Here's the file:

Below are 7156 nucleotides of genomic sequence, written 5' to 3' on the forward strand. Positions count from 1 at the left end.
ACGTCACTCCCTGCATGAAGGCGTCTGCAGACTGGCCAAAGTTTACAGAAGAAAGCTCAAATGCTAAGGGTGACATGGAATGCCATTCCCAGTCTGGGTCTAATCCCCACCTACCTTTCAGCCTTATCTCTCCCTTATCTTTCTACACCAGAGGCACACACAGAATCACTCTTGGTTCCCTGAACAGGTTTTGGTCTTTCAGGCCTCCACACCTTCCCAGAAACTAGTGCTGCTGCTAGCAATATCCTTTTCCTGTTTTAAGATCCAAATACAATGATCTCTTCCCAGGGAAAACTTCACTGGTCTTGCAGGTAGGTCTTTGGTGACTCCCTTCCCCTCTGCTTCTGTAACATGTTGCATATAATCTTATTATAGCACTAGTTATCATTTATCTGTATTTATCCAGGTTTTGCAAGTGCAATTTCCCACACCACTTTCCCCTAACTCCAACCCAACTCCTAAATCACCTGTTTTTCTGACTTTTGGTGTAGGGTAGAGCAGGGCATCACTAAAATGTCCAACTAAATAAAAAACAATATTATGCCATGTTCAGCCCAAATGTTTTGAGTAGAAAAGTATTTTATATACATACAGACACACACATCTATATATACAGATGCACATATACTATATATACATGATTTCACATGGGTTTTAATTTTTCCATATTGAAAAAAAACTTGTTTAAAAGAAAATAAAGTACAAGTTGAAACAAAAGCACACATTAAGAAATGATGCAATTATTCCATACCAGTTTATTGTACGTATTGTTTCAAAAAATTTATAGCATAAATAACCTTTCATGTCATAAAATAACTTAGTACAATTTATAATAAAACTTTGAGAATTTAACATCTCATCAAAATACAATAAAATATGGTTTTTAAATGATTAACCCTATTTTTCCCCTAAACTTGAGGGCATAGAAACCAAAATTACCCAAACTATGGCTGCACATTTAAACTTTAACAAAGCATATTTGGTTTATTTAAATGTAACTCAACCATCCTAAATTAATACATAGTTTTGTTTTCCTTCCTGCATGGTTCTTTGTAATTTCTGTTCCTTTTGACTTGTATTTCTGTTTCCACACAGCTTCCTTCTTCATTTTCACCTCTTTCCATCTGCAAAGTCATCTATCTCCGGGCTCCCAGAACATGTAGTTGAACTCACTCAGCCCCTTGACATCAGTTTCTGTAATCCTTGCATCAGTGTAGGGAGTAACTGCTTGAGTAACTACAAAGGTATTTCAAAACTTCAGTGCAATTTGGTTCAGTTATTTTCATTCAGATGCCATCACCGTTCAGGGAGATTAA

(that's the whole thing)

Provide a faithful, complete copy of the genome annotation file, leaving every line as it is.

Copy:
Below are 7156 nucleotides of genomic sequence, written 5' to 3' on the forward strand. Positions count from 1 at the left end.
ACGTCACTCCCTGCATGAAGGCGTCTGCAGACTGGCCAAAGTTTACAGAAGAAAGCTCAAATGCTAAGGGTGACATGGAATGCCATTCCCAGTCTGGGTCTAATCCCCACCTACCTTTCAGCCTTATCTCTCCCTTATCTTTCTACACCAGAGGCACACACAGAATCACTCTTGGTTCCCTGAACAGGTTTTGGTCTTTCAGGCCTCCACACCTTCCCAGAAACTAGTGCTGCTGCTAGCAATATCCTTTTCCTGTTTTAAGATCCAAATACAATGATCTCTTCCCAGGGAAAACTTCACTGGTCTTGCAGGTAGGTCTTTGGTGACTCCCTTCCCCTCTGCTTCTGTAACATGTTGCATATAATCTTATTATAGCACTAGTTATCATTTATCTGTATTTATCCAGGTTTTGCAAGTGCAATTTCCCACACCACTTTCCCCTAACTCCAACCCAACTCCTAAATCACCTGTTTTTCTGACTTTTGGTGTAGGGTAGAGCAGGGCATCACTAAAATGTCCAACTAAATAAAAAACAATATTATGCCATGTTCAGCCCAAATGTTTTGAGTAGAAAAGTATTTTATATACATACAGACACACACATCTATATATACAGATGCACATATACTATATATACATGATTTCACATGGGTTTTAATTTTTCCATATTGAAAAAAAACTTGTTTAAAAGAAAATAAAGTACAAGTTGAAACAAAAGCACACATTAAGAAATGATGCAATTATTCCATACCAGTTTATTGTACGTATTGTTTCAAAAAATTTATAGCATAAATAACCTTTCATGTCATAAAATAACTTAGTACAATTTATAATAAAACTTTGAGAATTTAACATCTCATCAAAATACAATAAAATATGGTTTTTAAATGATTAACCCTATTTTTCCCCTAAACTTGAGGGCATAGAAACCAAAATTACCCAAACTATGGCTGCACATTTAAACTTTAACAAAGCATATTTGGTTTATTTAAATGTAACTCAACCATCCTAAATTAATACATAGTTTTGTTTTCCTTCCTGCATGGTTCTTTGTAATTTCTGTTCCTTTTGACTTGTATTTCTGTTTCCACACAGCTTCCTTCTTCATTTTCACCTCTTTCCATCTGCAAAGTCATCTATCTCCGGGCTCCCAGAACATGTAGTTGAACTCACTCAGCCCCTTGACATCAGTTTCTGTAATCCTTGCATCAGTGTAGGGAGTAACTGCTTGAGTAACTACAAAGGTATTTCAAAACTTCAGTGCAATTTGGTTCAGTTATTTTCATTCAGATGCCATCACCGTTCAGGGAGATTAA